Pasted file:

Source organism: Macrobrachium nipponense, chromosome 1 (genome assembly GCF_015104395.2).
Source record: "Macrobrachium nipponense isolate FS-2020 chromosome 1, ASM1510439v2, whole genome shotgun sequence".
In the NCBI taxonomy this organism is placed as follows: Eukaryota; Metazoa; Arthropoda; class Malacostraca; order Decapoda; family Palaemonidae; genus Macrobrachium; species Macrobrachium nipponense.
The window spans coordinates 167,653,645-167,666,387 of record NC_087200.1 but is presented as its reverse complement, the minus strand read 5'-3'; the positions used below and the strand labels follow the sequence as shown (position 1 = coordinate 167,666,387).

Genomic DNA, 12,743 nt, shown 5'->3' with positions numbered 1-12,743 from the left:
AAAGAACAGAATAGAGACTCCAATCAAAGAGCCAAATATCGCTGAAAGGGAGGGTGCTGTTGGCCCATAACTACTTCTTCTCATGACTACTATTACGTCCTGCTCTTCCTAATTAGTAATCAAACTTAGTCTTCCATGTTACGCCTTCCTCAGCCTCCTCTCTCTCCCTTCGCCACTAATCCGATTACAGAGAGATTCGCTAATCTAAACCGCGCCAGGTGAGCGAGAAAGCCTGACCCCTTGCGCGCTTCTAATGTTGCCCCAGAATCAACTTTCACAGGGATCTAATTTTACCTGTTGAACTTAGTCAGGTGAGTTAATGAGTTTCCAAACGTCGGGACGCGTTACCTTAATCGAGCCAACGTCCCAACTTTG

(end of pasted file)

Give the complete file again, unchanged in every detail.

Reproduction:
Source organism: Macrobrachium nipponense, chromosome 1 (genome assembly GCF_015104395.2).
Source record: "Macrobrachium nipponense isolate FS-2020 chromosome 1, ASM1510439v2, whole genome shotgun sequence".
In the NCBI taxonomy this organism is placed as follows: Eukaryota; Metazoa; Arthropoda; class Malacostraca; order Decapoda; family Palaemonidae; genus Macrobrachium; species Macrobrachium nipponense.
The window spans coordinates 167,653,645-167,666,387 of record NC_087200.1 but is presented as its reverse complement, the minus strand read 5'-3'; the positions used below and the strand labels follow the sequence as shown (position 1 = coordinate 167,666,387).

Genomic DNA, 12,743 nt, shown 5'->3' with positions numbered 1-12,743 from the left:
AAAGAACAGAATAGAGACTCCAATCAAAGAGCCAAATATCGCTGAAAGGGAGGGTGCTGTTGGCCCATAACTACTTCTTCTCATGACTACTATTACGTCCTGCTCTTCCTAATTAGTAATCAAACTTAGTCTTCCATGTTACGCCTTCCTCAGCCTCCTCTCTCTCCCTTCGCCACTAATCCGATTACAGAGAGATTCGCTAATCTAAACCGCGCCAGGTGAGCGAGAAAGCCTGACCCCTTGCGCGCTTCTAATGTTGCCCCAGAATCAACTTTCACAGGGATCTAATTTTACCTGTTGAACTTAGTCAGGTGAGTTAATGAGTTTCCAAACGTCGGGACGCGTTACCTTAATCGAGCCAACGTCCCAACTTTG